Pros And Cons Of Cross Media Curbs

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Cross Media Curbs—Diversity of Opinion The subject has thrown open a serious debate to discuss the merits and demerits of cross media curbs.

No curbs
“Disallowing newspapers in television will restrict plurality and diversity of viewers’ choice” is the general opinion propounded by the adherents of no-cross media curbs school of thought. Cross media curbs are unrealistic and against public sentiment, they believe (Mullik: 1997). This opinion stresses against any regulation or restrictions on cross media holdings and believes that newspapers are better equipped to branch off into any other media stream, like television, than any other entrepreneur.
“The fear of monopoly in the Indian media marketplace appears unfounded, since it
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To deny them opportunity for lateral expansion is like saying that cinema artists are automatically debarred from transferring their talents to the television screen. Nationwide, they say, Hindi newspapers which account for the single largest bloc of circulation still reach only 35 per cent of the total Indian market. No individual newspaper among them can enjoy an outsized share of the readership that is even more fragmented in case of other languages, including English (Sarkar: 1997).
On the technicalities of the issue, the relevance of the cross media curbs vis a vis technology also came to be questioned. “Significantly in the United States and some other countries, satellite television, satellite radio, cable, DTH and MMDS (Microwave Multipoint Distribution System) are outside the purview of the cross media restrictions. Only terrestrial services are covered by cross media curbs, Mullick opined in the series of articles he wrote on the subject during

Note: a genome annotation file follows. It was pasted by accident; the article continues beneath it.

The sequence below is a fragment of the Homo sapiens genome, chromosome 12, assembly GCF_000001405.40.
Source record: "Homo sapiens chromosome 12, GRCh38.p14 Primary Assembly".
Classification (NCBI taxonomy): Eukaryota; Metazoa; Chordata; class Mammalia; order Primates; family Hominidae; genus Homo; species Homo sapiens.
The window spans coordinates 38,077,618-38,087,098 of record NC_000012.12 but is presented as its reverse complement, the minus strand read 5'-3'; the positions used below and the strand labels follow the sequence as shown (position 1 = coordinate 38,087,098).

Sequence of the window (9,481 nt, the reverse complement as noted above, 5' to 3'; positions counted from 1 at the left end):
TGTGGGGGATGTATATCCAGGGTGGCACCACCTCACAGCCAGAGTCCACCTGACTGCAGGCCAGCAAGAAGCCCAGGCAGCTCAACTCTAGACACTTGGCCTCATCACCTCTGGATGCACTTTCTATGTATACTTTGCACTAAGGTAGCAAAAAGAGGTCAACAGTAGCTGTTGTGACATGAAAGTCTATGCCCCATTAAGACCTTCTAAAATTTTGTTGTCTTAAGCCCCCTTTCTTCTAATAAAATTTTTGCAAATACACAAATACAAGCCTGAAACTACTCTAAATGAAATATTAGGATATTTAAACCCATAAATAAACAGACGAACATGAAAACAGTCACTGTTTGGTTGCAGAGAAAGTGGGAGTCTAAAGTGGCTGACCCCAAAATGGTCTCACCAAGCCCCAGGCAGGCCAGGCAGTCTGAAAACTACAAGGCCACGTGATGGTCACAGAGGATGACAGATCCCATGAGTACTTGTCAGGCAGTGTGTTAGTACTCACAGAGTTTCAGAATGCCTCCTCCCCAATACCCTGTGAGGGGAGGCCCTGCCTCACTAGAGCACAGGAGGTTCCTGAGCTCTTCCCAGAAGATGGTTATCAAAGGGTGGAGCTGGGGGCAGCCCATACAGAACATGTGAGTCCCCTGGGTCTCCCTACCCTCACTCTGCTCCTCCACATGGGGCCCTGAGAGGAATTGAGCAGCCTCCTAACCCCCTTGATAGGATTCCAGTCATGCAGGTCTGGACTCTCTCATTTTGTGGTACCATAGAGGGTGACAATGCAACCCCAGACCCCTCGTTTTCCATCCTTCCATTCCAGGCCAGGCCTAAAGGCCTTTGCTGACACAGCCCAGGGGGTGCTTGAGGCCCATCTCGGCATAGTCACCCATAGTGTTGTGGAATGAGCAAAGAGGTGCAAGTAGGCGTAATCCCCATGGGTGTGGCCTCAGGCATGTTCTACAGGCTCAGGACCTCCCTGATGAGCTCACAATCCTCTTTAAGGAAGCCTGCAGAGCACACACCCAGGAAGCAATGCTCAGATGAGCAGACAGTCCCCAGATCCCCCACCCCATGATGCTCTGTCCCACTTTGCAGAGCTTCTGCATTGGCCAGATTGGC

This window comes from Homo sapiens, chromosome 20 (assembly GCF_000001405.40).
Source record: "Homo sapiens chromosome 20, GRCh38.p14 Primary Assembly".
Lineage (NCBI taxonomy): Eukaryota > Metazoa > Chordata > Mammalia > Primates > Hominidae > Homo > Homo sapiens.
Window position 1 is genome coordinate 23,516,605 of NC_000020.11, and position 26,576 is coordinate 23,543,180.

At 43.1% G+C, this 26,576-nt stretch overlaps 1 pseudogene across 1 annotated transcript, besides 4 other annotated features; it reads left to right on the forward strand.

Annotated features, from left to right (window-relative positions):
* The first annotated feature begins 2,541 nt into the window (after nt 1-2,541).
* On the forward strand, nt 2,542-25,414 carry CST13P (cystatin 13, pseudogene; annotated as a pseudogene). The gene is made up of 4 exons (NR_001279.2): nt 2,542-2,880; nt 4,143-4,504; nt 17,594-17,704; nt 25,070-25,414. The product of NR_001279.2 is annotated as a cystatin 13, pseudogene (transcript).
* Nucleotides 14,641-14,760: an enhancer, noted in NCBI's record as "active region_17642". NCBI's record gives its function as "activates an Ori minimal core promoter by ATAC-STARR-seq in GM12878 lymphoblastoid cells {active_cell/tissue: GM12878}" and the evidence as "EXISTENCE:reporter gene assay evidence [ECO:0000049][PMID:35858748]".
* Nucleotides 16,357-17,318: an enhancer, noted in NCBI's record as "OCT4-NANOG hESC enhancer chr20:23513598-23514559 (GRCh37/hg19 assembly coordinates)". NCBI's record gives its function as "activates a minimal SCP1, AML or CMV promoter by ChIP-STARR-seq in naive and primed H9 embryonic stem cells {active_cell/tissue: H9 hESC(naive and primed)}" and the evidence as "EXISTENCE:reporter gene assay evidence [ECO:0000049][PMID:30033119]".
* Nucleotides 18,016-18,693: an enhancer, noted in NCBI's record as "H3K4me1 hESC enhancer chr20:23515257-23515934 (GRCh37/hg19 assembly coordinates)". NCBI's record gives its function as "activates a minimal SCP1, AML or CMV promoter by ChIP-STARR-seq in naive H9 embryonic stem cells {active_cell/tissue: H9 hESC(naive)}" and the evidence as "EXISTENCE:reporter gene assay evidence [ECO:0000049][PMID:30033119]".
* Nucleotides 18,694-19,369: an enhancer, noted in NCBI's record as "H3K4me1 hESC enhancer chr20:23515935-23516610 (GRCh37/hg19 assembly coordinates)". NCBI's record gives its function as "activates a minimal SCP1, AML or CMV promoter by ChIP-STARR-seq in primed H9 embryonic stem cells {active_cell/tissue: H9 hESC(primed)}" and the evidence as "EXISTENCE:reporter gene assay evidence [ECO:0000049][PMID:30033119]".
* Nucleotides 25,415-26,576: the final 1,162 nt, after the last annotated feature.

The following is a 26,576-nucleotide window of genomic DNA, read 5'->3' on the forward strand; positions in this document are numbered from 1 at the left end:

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The proposed bill did not disregard scope and strength of cross media as is often made out. The bill only sets certain limits on control, not on participation (ibid.). As for the claim that cross media curbs were originally meant in United States for the single newspaper TV cities, Rao maintains that for whatever reason, historical or otherwise, there are certain cities and states (seven or eight) in India where a single newspaper dominates, in a couple of cases with more than 50% market share, both in circulation and readership as in the cases of Andhra Pradesh or Rajasthan. Hence, he contended, the scope for limiting cross media holdings (ibid.). The question is not whether newspapers are better equipped or not to operate broadcast services, but what is good for the people and the country. Also it is not a question of business interests alone. The creativity and entrepreneurship potential in the country being what it is and the imbalance and inequalities in access to media being what they are, certain cross media regulations are more than desirable. Business interests of a couple of media barons will no doubt get affected because of such regulations. But a much larger number of people, readers as well as viewers, will eventually be the beneficiaries; so also the journalists and the democratic process and civil society (Nathan:

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